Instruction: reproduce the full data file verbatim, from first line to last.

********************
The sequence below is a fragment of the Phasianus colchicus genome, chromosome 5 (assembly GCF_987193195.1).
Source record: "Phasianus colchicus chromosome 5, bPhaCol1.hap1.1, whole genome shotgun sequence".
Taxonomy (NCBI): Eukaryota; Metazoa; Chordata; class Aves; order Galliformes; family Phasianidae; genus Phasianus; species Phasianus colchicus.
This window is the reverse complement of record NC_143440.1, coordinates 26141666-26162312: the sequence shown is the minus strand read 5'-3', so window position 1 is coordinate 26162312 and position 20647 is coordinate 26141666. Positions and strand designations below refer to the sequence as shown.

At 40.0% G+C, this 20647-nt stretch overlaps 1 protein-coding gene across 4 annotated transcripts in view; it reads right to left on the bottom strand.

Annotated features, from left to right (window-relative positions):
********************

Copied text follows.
The sequence below is a fragment of the Phasianus colchicus genome, chromosome 5 (assembly GCF_987193195.1).
Source record: "Phasianus colchicus chromosome 5, bPhaCol1.hap1.1, whole genome shotgun sequence".
Taxonomy (NCBI): Eukaryota; Metazoa; Chordata; class Aves; order Galliformes; family Phasianidae; genus Phasianus; species Phasianus colchicus.
This window is the reverse complement of record NC_143440.1, coordinates 26141666-26162312: the sequence shown is the minus strand read 5'-3', so window position 1 is coordinate 26162312 and position 20647 is coordinate 26141666. Positions and strand designations below refer to the sequence as shown.

At 40.0% G+C, this 20647-nt stretch overlaps 1 protein-coding gene across 4 annotated transcripts in view; it reads right to left on the bottom strand.

Annotated features, from left to right (window-relative positions):